The first two are baptism and Chrism. Three times submerged in water in the name of the Trinity, adult and infant baptism is both an initiation into the Church and a form of remission of sins.

Chrismation follows immediately after baptism and is called Chrism by anointing with the holy oil. Holy Communion follows on from Chrismation. This means that babies and children are absolute social members of the Church in the Orthodox Church.

Only the Patriarch, or Chief Bishop, of the local Church may consecrate Chrism. Some of the ancient Chrism is combined with the new, connecting the newly baptized with their faith forbears.

The Chrism is used to anoint various parts of the body with a cross symbol. Everything is anointed on the forehead, eyes, nostrils, mouth and ears, stomach, hands, and feet. The priest pronounce the words, “The seal of the gift of the Holy Spirit,” as he at every stage makes the sign of the cross.

Now the newly baptized Christian is a layperson, a true member of God’s people (the ‘Royal Priesthood’). All Christians are called to be Truth-witnesses.

Chrismation is related to Pentecost, in that the same Holy Spirit descends on the newly baptized as descended on the apostles.

The Eucharist

In the Last Supper, the Eucharist, commonly called the Sacred Liturgy, fulfills Jesus Christ’s command: “Do this in memory of me.”

A congregation member standing at the front of the Church to conduct the hymn-singing

As in many Western churches, the Eucharist is a service consisting, in the first part, of New Testament hymns, prayers, and readings, and in the second part, of the solemn offering and consecration of wine mixed with water and leavened bread, accompanied by the Holy Communion.

The Orthodox believe bread and wine are fully transformed into the Flesh and Blood of Christ through consecration. Communion is granted and received standing in a bowl containing both bread and wine. Usually, a sermon is delivered either after reading the Gospel or at the end of the service. Blessed but not consecrated at the end of the Liturgy, bread is distributed to the congregation, often allowing non-Orthodox to join in this as a sign of fellowship.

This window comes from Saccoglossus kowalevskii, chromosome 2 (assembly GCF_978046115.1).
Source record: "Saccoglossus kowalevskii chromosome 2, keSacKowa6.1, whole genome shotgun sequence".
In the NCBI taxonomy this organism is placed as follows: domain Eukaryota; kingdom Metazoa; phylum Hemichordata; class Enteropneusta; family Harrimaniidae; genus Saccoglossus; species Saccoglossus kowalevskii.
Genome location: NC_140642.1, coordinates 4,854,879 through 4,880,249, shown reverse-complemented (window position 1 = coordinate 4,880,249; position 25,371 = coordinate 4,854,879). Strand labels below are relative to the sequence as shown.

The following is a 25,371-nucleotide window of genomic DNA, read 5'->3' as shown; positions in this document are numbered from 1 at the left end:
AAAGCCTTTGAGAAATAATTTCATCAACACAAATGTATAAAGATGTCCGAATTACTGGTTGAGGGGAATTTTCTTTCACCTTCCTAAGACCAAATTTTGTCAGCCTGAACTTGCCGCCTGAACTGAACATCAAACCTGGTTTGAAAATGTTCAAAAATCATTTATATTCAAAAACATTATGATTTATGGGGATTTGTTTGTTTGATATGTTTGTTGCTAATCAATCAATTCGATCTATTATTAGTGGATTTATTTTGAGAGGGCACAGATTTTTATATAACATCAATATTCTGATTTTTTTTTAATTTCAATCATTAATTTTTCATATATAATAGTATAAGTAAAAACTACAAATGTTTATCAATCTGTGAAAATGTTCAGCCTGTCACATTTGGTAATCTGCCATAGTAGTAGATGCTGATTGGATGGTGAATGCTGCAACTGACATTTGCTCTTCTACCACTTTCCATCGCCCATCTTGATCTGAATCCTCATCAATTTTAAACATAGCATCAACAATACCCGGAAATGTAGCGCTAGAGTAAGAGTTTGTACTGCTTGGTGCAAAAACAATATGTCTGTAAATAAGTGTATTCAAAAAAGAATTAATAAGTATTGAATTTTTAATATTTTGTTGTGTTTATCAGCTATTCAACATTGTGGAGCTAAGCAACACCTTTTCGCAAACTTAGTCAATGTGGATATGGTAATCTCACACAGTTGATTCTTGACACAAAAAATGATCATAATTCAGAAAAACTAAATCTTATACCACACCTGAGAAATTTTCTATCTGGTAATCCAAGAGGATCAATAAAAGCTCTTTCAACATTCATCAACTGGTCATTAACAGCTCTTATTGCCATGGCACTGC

Both parts of the Liturgy have a procession in it. At the Little Entrance, the Gospels book is solemnly carried into the sanctuary, and bread and wine are carried to the altar at the Great Entrance for Consecration and Holy Communion Prayer.

The consecration prayer is always preceded by the proclamation of the Nicene Creed, often through the entire congregation.

In the Prayer of Consecration, the Orthodox Church places emphasis on the function of the Holy Spirit in the Eucharist and therefore call upon the Father to turn bread and wine into the body of Christ through the help of the Holy spirit.


Many Orthodox Churches use the Mystery of Penance or Confession, but only priests appointed by the Bishop as ‘Spiritual Fathers’ are permitted to hear confession in Greek-speaking Churches. Once they are old enough to know the difference between right and wrong, children may be admitted to the Sacrament of Confession.

Sinners may obtain pardon through this sacrament. In an open church area, they sometimes confess to a priest (not in the Roman Catholic tradition, not divided by a grill).

Both the priest and the penitent stand and across, and the book of the Gospels or an icon are put in front of the penitent with the priest slightly separated. This emphasizes that the priest is simply a witness and that pardon comes from God, not the priest.

Then the priest will hear confession and maybe give advice. The penitent kneels in front of the priest after confession, who places his stole on the penitent’s head, saying a prayer of absolution.

Anointing the sick

This is performed annually in Greek-speaking Churches during Holy Week on the eve of Holy Wednesday for the whole congregation. All are advised to anoint with the special oil, whether they are physically ill or not. This is because usually, even though they are physically healthy, they all require spiritual healing.

There can also be anointing of the sick on individuals. People still keep the sick’s blessed oil in their houses.

Anointing the sick with oil, following St James’ teaching in his Epistle (5:14-15), “Is anyone among you sick? He should call the church priests, and they should pray for him and anoint him with oil in the Lord’s name, and the prayer of faith will save the sick person, and the Lord will raise him up.